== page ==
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Hoffmann, R. A wiki for the life sciences where authorship matters. Nature Genetics (2008)

Identification of a series of differentiation-associated gene sequences from GM-CSF stimulated bone marrow.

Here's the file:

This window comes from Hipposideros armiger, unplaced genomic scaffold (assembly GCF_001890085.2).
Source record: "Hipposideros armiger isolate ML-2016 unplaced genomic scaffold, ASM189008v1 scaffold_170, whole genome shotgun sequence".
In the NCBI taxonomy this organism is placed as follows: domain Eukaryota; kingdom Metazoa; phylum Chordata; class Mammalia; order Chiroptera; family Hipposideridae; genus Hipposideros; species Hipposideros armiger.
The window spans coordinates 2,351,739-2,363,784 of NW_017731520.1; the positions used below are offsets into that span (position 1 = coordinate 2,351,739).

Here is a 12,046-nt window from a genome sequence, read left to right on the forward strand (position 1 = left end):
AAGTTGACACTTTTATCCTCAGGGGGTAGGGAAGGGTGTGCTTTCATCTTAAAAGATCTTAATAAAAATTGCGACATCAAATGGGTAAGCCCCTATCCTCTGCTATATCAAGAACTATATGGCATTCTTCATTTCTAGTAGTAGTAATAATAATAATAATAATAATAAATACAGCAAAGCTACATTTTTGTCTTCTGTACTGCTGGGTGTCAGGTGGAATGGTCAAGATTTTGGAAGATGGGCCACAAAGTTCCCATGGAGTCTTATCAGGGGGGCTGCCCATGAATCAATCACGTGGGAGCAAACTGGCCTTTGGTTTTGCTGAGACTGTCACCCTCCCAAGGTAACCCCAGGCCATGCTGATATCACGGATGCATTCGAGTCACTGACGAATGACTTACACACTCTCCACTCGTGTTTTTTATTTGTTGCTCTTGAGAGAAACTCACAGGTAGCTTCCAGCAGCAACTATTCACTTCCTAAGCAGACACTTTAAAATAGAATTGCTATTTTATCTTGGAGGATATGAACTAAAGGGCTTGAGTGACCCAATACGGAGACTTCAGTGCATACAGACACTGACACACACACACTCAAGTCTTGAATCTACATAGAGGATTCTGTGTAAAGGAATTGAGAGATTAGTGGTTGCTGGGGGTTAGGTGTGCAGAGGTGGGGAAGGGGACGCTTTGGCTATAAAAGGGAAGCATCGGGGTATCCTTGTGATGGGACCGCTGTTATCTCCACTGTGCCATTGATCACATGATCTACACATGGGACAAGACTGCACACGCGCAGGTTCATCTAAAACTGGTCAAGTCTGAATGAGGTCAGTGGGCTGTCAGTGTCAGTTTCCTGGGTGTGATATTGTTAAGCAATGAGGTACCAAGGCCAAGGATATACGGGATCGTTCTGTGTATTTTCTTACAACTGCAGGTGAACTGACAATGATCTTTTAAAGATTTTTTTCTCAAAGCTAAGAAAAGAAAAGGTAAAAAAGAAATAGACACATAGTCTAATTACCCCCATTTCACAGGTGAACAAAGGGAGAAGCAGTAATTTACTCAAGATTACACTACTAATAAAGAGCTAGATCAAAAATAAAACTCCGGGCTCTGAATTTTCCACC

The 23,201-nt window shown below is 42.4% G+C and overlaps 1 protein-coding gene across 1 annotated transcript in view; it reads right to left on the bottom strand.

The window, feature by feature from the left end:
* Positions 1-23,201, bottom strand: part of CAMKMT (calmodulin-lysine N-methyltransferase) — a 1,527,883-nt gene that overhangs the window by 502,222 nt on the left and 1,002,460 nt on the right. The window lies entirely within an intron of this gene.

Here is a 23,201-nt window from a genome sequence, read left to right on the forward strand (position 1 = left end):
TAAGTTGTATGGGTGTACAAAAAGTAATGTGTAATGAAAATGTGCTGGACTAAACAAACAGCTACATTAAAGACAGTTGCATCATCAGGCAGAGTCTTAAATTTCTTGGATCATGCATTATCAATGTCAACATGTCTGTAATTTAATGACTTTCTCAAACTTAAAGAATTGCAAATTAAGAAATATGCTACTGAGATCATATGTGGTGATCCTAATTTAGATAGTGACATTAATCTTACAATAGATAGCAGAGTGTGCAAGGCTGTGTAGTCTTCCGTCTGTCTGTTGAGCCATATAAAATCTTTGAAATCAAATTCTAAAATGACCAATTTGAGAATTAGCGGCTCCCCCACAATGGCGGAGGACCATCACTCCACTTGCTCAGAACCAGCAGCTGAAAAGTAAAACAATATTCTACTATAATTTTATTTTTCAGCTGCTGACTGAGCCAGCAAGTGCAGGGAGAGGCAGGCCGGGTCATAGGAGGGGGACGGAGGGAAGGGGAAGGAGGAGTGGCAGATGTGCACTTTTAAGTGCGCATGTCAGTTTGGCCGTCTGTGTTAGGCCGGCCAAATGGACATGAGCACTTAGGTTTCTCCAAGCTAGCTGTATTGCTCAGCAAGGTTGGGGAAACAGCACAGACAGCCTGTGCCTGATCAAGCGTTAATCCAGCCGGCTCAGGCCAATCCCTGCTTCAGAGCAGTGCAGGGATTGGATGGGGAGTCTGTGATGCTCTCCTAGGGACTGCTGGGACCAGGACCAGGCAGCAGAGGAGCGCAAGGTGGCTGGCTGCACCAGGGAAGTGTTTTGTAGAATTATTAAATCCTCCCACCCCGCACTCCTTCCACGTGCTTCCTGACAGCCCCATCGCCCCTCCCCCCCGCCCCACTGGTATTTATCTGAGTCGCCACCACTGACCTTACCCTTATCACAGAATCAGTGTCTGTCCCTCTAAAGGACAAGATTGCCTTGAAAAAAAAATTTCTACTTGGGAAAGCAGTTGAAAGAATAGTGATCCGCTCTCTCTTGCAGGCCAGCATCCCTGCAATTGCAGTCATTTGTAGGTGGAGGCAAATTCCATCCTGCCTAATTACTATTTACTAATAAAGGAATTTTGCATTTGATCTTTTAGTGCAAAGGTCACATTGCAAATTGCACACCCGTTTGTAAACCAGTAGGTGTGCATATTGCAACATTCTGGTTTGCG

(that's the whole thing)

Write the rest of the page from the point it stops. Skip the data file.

The production of terminally differentiated granulocytes and monocytes occurs by a program of orderly and sequential gene expression. This genetic program can be studied in vitro utilizing granulocyte-monocyte colony stimulating factor (GM-CSF) to stimulate proliferation and myeloid cell maturation. We have identified a series of genes expressed during early myeloid differentiation by differential screening of a cDNA library prepared from GM-CSF stimulated murine progenitor cells. From 72 potential early myeloid specific clones, three (B9, C9, C15) were characterized further. The time course of RNA accumulation during GM-CSF stimulated maturation demonstrated a unique pattern for each clone. B9 was expressed predominantly on day 3, and followed a pattern of accumulation similar to that for myeloperoxidase. (Jaffe et al. (1988), Oncogene, 2, 167-174). C9 expression increased gradually to a maximum level on day 3 and then plateaued; it appeared to be equally expressed in granulocytes and monocytes. C15 was expressed at a consistently high level in unstimulated cells and at 1-3 days post GM-CSF stimulation. It then decreased to undetectable levels. Hybridization of these clones to a panel of murine tissue RNAs demonstrated restricted expression of B9 to bone marrow, while C9 was present in most murine tissues, including thymus. C15 expression was relatively restricted to ovary/uterus, liver and adrenal, in addition to bone marrow. Partial DNA sequence analysis suggested that B9 was a novel sequence not previously identified. C9 was identified as thymosin beta-4, and C15 showed extensive homology to lactotransferrin. Thus, screening a bone marrow cDNA library by differential hybridization has successfully yielded a series of DNA sequences regulated during murine myelopoiesis. These include novel sequences (B9), genes previously known to be regulated during myelopoiesis ( C15), as well as sequences not recognized previously as being associated with myeloid differentiation (C9).[1]


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